I did not plan on getting pulled over on my way home from Sun Valley. I was in Sun Valley to present a panel discussion around diversity in outdoor spaces. The deputy found me allegedly going 34 mph in a 25 mph zone.

Due to COVID, the deputy who pulled me over had a buff on. At first, I was thankful since I’m trying to be cautious. But when he came closer to my car, my heart sank and I got scared. The deputy’s buff was black with an overlay of the American flag with a blue line on it.

I empathize that being in law enforcement can be dangerous. I also recognize that I will truly never understand the decisions that law enforcement officers have to make and see the need for a sense of community and solidarity, but the blue line isn’t it.

The blue line purpurates an “us vs. them” mentality. Why is law enforcement, which is supposed to protect all people in a community not distancing itself from a symbol that has been co-opted by white nationalists? For reference, this symbol was flown at the 2017 Charlottesville Unite the Right Rally and more recently and locally at the July 21 counter protest in Boise. At this counter protest in Boise, imagery of signs stating, “BLM is killing blacks” and “Dislike America? Leave” show that this symbolism is divisive and a new narrative needs to be explored. In fact, municipalities such as San Francisco and Boise have banned this symbol due to its divisive nature.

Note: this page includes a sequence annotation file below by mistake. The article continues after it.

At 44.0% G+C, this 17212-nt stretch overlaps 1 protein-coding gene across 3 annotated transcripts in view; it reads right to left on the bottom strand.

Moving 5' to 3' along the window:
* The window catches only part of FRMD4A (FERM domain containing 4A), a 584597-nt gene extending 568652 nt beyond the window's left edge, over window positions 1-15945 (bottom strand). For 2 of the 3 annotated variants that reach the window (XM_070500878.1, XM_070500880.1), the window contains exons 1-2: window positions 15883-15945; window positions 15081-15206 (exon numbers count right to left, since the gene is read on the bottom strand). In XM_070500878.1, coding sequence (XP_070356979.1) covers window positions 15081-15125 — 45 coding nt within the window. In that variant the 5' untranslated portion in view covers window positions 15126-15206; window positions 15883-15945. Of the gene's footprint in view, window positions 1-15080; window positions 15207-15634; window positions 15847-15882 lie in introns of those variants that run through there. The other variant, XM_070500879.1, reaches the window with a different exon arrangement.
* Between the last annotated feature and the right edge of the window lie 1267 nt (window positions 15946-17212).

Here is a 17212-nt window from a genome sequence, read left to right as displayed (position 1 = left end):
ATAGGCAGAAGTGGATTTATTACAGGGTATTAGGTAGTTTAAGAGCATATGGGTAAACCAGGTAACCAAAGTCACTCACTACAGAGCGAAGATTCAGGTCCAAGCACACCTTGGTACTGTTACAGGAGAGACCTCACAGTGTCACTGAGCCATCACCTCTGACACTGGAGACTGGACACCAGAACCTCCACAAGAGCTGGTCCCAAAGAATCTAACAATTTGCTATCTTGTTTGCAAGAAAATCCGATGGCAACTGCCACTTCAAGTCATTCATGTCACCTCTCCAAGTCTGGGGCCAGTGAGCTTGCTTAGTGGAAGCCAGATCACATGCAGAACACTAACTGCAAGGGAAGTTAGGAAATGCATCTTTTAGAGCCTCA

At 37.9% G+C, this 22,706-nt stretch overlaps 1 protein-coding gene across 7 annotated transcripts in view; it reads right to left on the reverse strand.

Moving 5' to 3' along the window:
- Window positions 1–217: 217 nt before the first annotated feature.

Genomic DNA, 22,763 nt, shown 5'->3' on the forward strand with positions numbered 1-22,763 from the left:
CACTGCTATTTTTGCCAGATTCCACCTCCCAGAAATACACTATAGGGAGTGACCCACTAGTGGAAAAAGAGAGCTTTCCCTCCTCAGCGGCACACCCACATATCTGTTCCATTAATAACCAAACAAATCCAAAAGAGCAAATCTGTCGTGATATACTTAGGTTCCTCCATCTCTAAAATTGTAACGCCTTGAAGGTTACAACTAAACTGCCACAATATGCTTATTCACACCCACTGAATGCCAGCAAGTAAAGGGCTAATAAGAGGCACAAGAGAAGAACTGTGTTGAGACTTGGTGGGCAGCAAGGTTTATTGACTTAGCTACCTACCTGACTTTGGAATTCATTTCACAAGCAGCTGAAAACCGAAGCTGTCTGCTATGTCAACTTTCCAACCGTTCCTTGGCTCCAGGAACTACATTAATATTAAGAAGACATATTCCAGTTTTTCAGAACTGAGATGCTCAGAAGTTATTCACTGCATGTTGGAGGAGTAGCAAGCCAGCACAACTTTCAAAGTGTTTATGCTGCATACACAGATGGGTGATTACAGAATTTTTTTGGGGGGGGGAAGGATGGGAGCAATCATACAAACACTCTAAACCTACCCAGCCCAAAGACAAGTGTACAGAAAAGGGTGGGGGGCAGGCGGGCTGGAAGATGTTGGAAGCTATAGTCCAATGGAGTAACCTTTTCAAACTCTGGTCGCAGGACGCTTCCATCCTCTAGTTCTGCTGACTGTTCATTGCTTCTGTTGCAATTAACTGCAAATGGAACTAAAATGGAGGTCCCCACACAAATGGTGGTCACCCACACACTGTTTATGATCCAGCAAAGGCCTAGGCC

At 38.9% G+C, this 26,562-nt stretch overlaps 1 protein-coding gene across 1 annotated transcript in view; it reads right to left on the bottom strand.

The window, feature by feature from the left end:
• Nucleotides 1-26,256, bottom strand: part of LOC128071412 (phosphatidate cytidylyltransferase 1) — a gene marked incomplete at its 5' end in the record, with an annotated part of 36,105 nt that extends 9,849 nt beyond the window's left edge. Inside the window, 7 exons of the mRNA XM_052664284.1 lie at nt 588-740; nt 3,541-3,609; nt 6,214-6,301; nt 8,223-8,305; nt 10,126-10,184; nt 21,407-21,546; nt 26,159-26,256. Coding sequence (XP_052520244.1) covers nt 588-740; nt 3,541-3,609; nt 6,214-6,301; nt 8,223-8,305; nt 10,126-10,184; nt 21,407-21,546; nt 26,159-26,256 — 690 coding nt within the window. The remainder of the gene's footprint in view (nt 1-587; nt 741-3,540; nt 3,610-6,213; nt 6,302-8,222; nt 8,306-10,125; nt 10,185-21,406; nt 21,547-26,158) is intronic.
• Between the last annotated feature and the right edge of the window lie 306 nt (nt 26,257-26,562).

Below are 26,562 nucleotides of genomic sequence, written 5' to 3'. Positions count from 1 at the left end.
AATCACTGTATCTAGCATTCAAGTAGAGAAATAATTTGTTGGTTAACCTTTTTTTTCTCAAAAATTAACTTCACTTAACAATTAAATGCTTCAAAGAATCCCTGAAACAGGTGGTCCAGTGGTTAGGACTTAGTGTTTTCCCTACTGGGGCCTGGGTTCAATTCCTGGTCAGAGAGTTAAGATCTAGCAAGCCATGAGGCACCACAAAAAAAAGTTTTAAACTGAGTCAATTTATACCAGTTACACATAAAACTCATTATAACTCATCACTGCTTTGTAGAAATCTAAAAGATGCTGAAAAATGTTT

This blue line was a subtle sign that I was not welcome in Sun Valley. As an educator, I understand that those who don’t have my job really don’t understand what it’s like to have 45 ninth-graders after P.E. in a classroom at the end of the day without air conditioning, so I empathize with the demands of a job that I will never truly understand. However, pro-education symbols don’t have the same effect on the life-and-death realities that black, indigenous and other people of color face when compared to the blue line. When thinking about how to increase their representation in outdoor spaces, let’s not forget the bigger systems and the symbols that come along with them.

Jessie Levin


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